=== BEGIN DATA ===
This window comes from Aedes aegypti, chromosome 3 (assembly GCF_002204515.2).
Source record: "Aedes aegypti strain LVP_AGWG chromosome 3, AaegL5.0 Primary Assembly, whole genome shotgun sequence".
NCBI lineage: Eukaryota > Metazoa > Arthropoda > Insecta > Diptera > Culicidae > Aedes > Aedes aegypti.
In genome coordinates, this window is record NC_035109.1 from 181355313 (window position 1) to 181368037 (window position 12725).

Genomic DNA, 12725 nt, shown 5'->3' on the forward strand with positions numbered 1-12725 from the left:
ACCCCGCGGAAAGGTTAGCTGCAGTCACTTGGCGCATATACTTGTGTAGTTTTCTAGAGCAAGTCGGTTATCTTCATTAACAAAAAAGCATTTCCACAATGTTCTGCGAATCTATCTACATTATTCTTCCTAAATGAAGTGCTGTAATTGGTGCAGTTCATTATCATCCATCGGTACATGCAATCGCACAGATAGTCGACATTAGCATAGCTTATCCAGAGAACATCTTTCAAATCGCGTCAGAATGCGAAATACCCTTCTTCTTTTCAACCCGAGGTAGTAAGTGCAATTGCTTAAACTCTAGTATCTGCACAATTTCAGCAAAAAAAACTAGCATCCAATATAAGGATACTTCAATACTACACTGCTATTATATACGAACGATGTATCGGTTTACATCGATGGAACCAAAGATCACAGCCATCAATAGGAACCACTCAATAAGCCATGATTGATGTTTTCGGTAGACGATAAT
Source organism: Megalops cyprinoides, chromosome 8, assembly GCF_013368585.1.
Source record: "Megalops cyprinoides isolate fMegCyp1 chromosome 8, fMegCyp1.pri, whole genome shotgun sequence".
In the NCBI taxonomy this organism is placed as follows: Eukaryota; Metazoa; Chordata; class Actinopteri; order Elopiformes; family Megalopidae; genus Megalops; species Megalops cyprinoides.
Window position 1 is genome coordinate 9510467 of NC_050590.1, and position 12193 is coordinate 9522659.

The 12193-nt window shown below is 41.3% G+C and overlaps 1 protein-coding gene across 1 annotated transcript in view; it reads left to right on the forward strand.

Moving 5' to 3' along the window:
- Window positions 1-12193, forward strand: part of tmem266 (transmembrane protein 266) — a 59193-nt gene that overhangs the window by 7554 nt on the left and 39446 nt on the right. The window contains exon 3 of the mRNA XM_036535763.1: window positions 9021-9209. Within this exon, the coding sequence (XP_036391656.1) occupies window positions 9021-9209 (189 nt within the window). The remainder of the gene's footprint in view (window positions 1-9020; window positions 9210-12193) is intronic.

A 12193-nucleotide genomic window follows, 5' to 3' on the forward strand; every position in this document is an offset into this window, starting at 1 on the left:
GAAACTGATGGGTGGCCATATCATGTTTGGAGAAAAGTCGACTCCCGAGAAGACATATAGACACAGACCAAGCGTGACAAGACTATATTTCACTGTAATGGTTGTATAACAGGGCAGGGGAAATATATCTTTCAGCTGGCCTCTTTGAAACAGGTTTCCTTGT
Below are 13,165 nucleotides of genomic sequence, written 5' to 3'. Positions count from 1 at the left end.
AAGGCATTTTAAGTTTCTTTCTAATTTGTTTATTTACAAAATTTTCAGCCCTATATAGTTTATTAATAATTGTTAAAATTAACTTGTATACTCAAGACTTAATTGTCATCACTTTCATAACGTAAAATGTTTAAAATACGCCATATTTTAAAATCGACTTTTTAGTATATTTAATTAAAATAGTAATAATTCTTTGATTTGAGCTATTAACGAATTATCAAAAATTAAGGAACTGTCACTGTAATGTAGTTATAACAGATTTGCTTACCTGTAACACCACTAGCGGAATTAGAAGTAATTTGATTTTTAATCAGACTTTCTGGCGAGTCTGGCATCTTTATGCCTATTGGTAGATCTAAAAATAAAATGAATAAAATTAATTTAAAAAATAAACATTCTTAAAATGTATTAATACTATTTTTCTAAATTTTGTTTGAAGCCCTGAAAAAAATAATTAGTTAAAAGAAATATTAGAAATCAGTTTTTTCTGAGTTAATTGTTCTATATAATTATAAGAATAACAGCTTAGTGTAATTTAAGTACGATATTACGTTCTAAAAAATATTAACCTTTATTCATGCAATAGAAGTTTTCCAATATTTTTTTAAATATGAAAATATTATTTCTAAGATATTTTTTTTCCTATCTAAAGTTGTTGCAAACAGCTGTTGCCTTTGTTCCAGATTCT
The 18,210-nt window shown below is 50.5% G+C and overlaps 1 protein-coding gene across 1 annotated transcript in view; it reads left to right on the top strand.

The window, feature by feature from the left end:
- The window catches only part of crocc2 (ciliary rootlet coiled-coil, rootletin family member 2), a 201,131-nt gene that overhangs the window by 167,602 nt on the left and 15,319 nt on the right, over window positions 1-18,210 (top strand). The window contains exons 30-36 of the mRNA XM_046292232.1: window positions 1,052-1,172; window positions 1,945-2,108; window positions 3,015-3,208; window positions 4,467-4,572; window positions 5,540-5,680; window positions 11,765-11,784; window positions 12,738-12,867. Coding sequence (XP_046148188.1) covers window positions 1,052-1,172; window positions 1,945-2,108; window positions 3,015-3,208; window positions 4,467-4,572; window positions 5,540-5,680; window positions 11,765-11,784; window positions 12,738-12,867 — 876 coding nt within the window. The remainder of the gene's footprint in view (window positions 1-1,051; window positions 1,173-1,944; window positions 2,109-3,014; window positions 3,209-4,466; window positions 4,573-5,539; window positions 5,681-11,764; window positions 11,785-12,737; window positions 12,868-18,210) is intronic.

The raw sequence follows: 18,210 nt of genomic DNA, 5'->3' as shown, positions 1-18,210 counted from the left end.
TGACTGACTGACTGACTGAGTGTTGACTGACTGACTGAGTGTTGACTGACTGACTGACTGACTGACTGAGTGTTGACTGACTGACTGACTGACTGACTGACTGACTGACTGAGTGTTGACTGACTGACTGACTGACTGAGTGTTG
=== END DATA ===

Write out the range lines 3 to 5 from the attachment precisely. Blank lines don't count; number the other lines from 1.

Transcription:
NCBI lineage: Eukaryota > Metazoa > Arthropoda > Insecta > Diptera > Culicidae > Aedes > Aedes aegypti.
In genome coordinates, this window is record NC_035109.1 from 181355313 (window position 1) to 181368037 (window position 12725).

Genomic DNA, 12725 nt, shown 5'->3' on the forward strand with positions numbered 1-12725 from the left: